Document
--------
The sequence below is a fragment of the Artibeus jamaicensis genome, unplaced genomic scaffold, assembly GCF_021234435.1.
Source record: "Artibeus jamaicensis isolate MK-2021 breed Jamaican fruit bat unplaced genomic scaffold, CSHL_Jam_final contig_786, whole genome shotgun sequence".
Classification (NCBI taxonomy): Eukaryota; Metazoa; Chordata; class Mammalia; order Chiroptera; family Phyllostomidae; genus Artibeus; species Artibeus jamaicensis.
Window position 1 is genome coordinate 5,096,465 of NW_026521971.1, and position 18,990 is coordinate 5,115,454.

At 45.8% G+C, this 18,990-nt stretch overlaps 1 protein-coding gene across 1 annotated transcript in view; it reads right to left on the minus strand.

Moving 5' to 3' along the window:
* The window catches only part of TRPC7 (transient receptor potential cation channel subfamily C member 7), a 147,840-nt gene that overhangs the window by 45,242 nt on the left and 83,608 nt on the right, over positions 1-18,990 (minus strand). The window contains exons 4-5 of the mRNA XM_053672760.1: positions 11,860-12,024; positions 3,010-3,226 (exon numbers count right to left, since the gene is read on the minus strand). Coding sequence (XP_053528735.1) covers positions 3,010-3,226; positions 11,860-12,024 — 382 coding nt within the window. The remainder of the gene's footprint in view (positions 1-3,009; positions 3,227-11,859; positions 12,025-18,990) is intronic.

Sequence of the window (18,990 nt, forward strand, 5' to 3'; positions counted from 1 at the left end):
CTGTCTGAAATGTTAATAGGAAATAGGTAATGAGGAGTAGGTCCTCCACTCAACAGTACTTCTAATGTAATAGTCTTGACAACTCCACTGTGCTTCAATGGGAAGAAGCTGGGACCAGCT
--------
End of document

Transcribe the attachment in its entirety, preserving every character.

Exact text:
The sequence below is a fragment of the Artibeus jamaicensis genome, unplaced genomic scaffold, assembly GCF_021234435.1.
Source record: "Artibeus jamaicensis isolate MK-2021 breed Jamaican fruit bat unplaced genomic scaffold, CSHL_Jam_final contig_786, whole genome shotgun sequence".
Classification (NCBI taxonomy): Eukaryota; Metazoa; Chordata; class Mammalia; order Chiroptera; family Phyllostomidae; genus Artibeus; species Artibeus jamaicensis.
Window position 1 is genome coordinate 5,096,465 of NW_026521971.1, and position 18,990 is coordinate 5,115,454.

At 45.8% G+C, this 18,990-nt stretch overlaps 1 protein-coding gene across 1 annotated transcript in view; it reads right to left on the minus strand.

Moving 5' to 3' along the window:
* The window catches only part of TRPC7 (transient receptor potential cation channel subfamily C member 7), a 147,840-nt gene that overhangs the window by 45,242 nt on the left and 83,608 nt on the right, over positions 1-18,990 (minus strand). The window contains exons 4-5 of the mRNA XM_053672760.1: positions 11,860-12,024; positions 3,010-3,226 (exon numbers count right to left, since the gene is read on the minus strand). Coding sequence (XP_053528735.1) covers positions 3,010-3,226; positions 11,860-12,024 — 382 coding nt within the window. The remainder of the gene's footprint in view (positions 1-3,009; positions 3,227-11,859; positions 12,025-18,990) is intronic.

Sequence of the window (18,990 nt, forward strand, 5' to 3'; positions counted from 1 at the left end):
CTGTCTGAAATGTTAATAGGAAATAGGTAATGAGGAGTAGGTCCTCCACTCAACAGTACTTCTAATGTAATAGTCTTGACAACTCCACTGTGCTTCAATGGGAAGAAGCTGGGACCAGCT